Care for your pet after a dental procedure depends on the extensiveness of the procedure. Special care is usually not required after a simple cleaning. If tooth extractions or advanced periodontal treatment were performed, feeding softer food, administering antibiotics, and using an oral rinse may be recommended while healing occurs.
What Can I Do at Home for My Pet’s Oral Health?
Prevention of the most common oral disease in pets consists of frequent removal of the dental plaque and tartar that forms on teeth that are not kept clean.
Brush Your Pet’s Teeth
Most of us start and end each day with brushing, so why should your pet be any different? Brushing your pet’s teeth daily can significantly decrease the likelihood of periodontal disease. Brushing helps remove plaque and tartar that can build up due to forms of bacteria, food particles, and saliva accumulating in your pet’s mouth. Without brushing, tartar buildup can lead to periodontal disease which erodes at the gums and can result in bad breath, bleeding gums, pain, and significant health complications.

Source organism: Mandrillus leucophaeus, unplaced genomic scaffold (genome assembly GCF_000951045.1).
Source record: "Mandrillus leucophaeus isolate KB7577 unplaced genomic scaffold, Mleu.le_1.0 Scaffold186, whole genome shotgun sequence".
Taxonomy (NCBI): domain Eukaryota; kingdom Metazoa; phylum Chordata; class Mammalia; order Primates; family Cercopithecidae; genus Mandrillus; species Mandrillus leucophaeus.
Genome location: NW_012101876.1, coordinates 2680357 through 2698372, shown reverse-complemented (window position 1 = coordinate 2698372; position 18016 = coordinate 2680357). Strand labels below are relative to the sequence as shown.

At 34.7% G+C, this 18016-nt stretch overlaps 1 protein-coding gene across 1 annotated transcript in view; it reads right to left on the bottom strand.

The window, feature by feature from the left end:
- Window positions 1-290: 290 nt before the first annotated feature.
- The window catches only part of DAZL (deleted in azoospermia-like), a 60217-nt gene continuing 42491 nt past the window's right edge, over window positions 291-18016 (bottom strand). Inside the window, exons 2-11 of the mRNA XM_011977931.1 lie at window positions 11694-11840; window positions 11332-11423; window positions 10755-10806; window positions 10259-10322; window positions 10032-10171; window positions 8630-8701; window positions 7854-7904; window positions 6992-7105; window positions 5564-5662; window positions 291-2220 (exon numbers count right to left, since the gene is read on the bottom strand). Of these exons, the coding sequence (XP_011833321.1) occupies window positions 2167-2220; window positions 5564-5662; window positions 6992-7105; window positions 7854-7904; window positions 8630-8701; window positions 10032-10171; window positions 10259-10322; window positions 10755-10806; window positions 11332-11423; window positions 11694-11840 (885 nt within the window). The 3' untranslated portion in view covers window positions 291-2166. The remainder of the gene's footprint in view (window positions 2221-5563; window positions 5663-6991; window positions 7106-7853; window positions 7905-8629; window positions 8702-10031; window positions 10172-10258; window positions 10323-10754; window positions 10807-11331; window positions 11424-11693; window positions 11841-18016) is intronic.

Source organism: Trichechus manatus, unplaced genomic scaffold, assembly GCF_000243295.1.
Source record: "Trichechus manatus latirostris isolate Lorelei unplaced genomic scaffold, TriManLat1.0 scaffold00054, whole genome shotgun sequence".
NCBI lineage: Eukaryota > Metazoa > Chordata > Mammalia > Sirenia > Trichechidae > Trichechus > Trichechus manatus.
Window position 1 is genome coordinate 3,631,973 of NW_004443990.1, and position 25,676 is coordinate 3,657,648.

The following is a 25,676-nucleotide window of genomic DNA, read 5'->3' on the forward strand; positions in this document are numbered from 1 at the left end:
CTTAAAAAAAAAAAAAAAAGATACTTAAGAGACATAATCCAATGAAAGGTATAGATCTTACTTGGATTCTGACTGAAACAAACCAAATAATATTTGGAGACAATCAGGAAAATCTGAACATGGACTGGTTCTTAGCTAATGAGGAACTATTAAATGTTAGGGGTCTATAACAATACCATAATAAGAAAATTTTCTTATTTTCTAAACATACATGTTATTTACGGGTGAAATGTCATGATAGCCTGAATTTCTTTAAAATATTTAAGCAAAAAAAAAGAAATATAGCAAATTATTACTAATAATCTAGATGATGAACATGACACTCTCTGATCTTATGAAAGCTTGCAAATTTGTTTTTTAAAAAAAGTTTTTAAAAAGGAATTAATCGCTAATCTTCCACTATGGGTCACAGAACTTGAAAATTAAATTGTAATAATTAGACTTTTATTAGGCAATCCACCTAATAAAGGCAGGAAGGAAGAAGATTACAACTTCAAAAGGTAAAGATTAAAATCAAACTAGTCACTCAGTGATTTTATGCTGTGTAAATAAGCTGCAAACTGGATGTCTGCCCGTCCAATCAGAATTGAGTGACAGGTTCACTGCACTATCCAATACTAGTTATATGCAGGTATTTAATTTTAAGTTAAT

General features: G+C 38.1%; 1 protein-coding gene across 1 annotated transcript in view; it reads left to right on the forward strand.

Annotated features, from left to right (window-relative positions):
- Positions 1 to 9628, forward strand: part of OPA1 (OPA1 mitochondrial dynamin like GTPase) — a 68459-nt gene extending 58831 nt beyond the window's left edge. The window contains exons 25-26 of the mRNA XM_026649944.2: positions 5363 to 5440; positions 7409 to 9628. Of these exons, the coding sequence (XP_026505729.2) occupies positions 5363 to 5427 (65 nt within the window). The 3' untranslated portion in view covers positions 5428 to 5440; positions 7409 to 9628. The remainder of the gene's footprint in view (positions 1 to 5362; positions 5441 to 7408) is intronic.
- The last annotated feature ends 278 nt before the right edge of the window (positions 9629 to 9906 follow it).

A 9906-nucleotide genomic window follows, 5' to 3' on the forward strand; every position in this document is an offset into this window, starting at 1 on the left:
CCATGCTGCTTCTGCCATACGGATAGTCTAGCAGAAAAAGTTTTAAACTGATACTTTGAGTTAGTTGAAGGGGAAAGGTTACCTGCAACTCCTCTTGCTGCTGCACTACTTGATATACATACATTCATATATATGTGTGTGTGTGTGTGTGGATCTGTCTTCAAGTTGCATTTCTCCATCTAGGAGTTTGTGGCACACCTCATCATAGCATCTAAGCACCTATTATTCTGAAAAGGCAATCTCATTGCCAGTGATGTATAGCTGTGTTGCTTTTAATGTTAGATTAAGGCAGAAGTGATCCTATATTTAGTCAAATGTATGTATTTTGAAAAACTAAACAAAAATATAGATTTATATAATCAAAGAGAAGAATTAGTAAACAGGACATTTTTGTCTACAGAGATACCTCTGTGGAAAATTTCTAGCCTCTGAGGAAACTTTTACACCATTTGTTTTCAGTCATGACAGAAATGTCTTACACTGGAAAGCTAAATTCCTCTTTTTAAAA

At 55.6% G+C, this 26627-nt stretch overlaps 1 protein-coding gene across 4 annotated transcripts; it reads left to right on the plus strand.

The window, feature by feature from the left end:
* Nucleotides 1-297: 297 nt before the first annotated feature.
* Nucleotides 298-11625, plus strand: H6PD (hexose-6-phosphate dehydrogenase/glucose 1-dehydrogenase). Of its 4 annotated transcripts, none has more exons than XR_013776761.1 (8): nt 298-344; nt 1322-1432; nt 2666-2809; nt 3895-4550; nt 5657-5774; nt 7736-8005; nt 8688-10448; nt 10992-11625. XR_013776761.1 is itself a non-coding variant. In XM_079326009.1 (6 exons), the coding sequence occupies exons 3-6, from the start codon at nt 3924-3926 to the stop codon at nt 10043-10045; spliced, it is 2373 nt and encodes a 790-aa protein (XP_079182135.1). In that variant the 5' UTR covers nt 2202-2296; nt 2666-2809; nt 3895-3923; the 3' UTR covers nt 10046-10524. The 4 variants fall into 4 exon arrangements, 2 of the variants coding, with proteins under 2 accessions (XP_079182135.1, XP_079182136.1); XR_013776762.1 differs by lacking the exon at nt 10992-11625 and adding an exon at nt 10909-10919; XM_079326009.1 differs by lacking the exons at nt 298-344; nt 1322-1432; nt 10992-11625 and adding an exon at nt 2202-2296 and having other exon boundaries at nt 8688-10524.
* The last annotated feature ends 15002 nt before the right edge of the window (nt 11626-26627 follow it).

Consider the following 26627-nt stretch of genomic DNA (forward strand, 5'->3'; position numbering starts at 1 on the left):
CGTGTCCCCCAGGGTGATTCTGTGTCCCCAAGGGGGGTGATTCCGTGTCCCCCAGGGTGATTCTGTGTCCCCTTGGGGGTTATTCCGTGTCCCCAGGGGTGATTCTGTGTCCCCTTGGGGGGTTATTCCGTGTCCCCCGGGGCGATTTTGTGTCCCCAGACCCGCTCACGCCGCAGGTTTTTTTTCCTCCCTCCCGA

Watch What Your Pets Eat
Many dental problems can actually be caused by malnutrition, so it’s important to feed your pet a nutritious, species-appropriate diet. Fortunately, there are also many products created especially to help improve your pet’s dental health.
- Look for foods with the Veterinary Oral Health Council seal of approval, which recognizes products for helping to prevent both tartar and plaque
- Give your pet non-edible bones to help grind away tartar through repetitive chewing
- Offer raw bones about the size of your pet’s head in order to prevent tooth fractures
- Add solution to your pet’s drinking water to help fight bacteria
See Your Vet
Your pet’s semi-annual wellness appointments are the best time to discuss your pet’s dental health and what further steps should be taken.
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About Shallowford Animal Hospital
Shallowford Animal Hospital and The Pet Spa at Shallowford are dedicated to the exceptional, compassionate care your pet deserves. Pets hold a very special place in our families, and we treat yours like our own.